Georgia Aquarium and Tennessee Aquarium
Last week I was in Atlanta to visit with the CEO of Georgia Aquarium, Mike Levin. Our organizations are both cetacean holding institutions and this was my first opportunity to meet with Mike who became Chairman and CEO approximately one year ago, after a productive career in hospitality, including Chief Operating Officer of Las Vegas Sands Corporation.
We collaborate with Georgia Aquarium on many levels, most notably on matters related to the Beluga Whale population under human care in the United States. We also have research collaborations and we share information on marketing, public relations, and education as well.
Then I was at Tennessee Aquarium where I met with their new CEO, Keith Sampson. Tennessee Aquarium is a similar size to Mystic Aquarium in visitation and is engaged in tremendous conservation efforts along the Tennessee River.
These discussions are helpful learning opportunities, as well as good ways to build Mystic Aquarium’s relationship within the zoo and aquarium world. Sometimes we call upon various other institutions to assist us, and it is good to know the people in advance of those calls. We look forward to strong collaborative partnerships with both Georgia Aquarium and Tennessee Aquarium especially within the animal husbandry, research and conservation arenas.
Recent Issues in our Nation
During my visit to Atlanta, I visited the Center for Civil and Human Rights adjacent to the Georgia Aquarium. The museum galleries are primarily focused on the quest for civil rights in the United States and especially in the City of Atlanta.
One of the exhibits struck me as being very apropos in the midst of recent challenges in our nation. The exhibit focused on Martin Luther King’s acceptance of the 1964 Nobel Peace Prize and his speeches and actions around receiving that award.
A group of Atlanta leaders including the Mayor, a prominent Rabbi, the Catholic Archbishop and several corporate CEO’s attempted to organize a hometown tribute to Dr. King upon his return to Atlanta after receiving the Nobel Peace Prize in Oslo, Norway. He had received tremendous welcome in Oslo, and then in New York City before heading back to Atlanta.
The response in Atlanta to an event for Dr. King was tepid. Tickets for a gala dinner were not selling. The majority community in the city was weary of embracing Dr. King and his message. Sensing embarrassment for the City and his company, the Chief Executive Officer of Coca Cola threatened to move Coca-Cola headquarters from Atlanta if the community did not support the tribute to Dr. King.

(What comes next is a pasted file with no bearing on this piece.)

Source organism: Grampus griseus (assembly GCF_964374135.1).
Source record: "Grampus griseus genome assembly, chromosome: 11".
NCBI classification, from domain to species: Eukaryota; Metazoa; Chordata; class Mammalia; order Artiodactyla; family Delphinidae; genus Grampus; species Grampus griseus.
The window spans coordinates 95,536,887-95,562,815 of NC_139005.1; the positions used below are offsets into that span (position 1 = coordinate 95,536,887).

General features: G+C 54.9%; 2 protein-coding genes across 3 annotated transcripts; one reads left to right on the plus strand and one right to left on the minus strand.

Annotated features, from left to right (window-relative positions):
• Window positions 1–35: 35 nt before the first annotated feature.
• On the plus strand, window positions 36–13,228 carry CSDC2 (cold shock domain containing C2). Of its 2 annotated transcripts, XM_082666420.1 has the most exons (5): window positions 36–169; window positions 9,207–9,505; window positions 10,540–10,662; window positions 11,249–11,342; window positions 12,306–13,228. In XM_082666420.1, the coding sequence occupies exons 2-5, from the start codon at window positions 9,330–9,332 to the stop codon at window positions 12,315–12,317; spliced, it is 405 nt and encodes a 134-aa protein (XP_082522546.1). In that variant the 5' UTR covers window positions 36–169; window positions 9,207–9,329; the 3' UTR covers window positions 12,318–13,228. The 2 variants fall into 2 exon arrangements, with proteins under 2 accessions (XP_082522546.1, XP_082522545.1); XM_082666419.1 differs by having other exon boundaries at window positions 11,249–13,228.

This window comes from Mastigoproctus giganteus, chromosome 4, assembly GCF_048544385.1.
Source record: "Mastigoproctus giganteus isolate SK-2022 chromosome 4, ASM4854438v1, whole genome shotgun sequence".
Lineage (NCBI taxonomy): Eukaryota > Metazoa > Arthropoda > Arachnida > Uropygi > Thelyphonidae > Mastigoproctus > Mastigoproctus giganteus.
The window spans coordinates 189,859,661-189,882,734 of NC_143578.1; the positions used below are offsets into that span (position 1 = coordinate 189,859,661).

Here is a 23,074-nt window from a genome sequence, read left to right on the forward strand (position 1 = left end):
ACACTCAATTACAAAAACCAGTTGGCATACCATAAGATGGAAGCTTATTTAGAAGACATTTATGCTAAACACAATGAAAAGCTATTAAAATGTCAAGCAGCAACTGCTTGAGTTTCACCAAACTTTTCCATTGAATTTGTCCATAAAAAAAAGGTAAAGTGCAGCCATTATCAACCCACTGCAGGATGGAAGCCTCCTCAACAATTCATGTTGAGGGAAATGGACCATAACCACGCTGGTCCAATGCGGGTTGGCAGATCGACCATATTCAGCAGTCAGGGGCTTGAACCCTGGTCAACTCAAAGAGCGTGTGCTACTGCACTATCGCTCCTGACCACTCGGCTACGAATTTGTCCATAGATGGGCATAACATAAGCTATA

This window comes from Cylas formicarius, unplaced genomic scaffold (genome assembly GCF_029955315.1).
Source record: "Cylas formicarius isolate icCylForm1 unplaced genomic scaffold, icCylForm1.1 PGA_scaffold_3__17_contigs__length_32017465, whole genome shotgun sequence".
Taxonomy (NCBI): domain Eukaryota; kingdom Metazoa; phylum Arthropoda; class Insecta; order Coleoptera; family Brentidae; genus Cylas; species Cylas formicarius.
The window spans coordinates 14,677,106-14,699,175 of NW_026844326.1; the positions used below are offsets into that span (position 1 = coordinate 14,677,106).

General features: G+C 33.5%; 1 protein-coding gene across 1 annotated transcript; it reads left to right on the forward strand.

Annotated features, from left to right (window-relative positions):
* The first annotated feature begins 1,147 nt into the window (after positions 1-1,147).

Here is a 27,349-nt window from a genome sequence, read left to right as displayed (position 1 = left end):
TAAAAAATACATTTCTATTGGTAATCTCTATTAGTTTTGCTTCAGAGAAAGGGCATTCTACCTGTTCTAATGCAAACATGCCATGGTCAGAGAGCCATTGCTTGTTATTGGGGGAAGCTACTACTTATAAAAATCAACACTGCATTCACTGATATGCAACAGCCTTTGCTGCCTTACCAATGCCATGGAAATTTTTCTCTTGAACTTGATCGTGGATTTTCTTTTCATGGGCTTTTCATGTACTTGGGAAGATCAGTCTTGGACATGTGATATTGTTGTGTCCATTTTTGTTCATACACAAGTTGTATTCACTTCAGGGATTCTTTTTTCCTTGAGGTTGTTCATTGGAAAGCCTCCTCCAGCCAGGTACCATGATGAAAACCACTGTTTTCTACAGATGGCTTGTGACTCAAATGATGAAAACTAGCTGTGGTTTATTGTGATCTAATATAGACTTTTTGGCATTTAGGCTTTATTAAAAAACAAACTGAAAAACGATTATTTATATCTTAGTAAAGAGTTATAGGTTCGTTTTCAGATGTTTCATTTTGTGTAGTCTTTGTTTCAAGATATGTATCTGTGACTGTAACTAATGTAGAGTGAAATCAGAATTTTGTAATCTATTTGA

The dinner took place and Dr. King delivered a speech that praised Atlanta for its tremendous progress on civil rights, progress that was in many ways far advanced in comparison to other cities and states in the United States. In fact, the slogan of the City of Atlanta at the time was “Atlanta: A City Too Busy to Hate”.
Dr. King also challenged Atlanta and the nation to move more rapidly towards ending racism and segregation. He closed his speech with the following which is timely for us to consider in 2017:
“…I still believe that we shall overcome! We still have a long, long way to go but we can take consolation from the fact that as a region and a people we have made some meaningful strides. In the words of the old Negro slave preacher that were uttered in the form of a prayer:
Lord, we ain’t what we ought to be;
We ain’t what we want to be;
We ain’t what we gonna be;
But thank God, we ain’t what we was.
The Solar Eclipse
On Monday several members of our community gathered outside to observe the solar eclipse. Senior Vice President of Zoological Operations, Larry Rivarde, who also heads our diversity and inclusion initiatives, commented on the timing of the solar eclipse, noting that it was something that brought our nation together in a shared experience.
The eclipse was beautiful. Thanks to Dawn Holman and Dr. Allison Tuttle for letting me and my son, Volunteer Brendan Coan, borrow their special glasses for a peak.
In case you missed it, here is some video footage of the solar eclipse taken in Idaho for live coverage on NASA TV:
Chief Scientist Dr. Tracy Romano
Special congratulations to Chief Scientist, Dr. Tracy Romano who recently served as a reviewer for Institute of Museum and Library Services proposals for funding. She has also been appointed to serve as reviewer for proposals for funding at the National Science Foundation. These are both prestigious appointments and extremely time consuming. I appreciate her commitment to undertaking these roles. Also, students in her undergraduate class at the University of Connecticut rated her as an “excellent” professor, something that all of us at Mystic Aquarium have known for many years!
American Humane Campaign for Zoos and Aquariums
Mystic Aquarium is a partner with American Humane in developing a certification program for zoos and aquariums. The American Humane certification is achieved after an institution undertakes, and passes, an extensive audit related to various animal welfare criteria, including the health of animals under care, their housing, food sources, grouping with other animals for socialization, air quality, medical care and safety among other criteria.
We value our accreditation from the Association of Zoos and Aquariums, the Alliance of Marine Mammal Parks and Aquariums, regular inspections by federal and state authorities, and now our certification from American Humane, achieved in 2016, among the first institutions in the nation to be so recognized.
The following are links to some recent videos produced by American Humane on behalf of zoos and aquariums in the United States:
See you all soon!
Adam Cilley | June 6th, 2018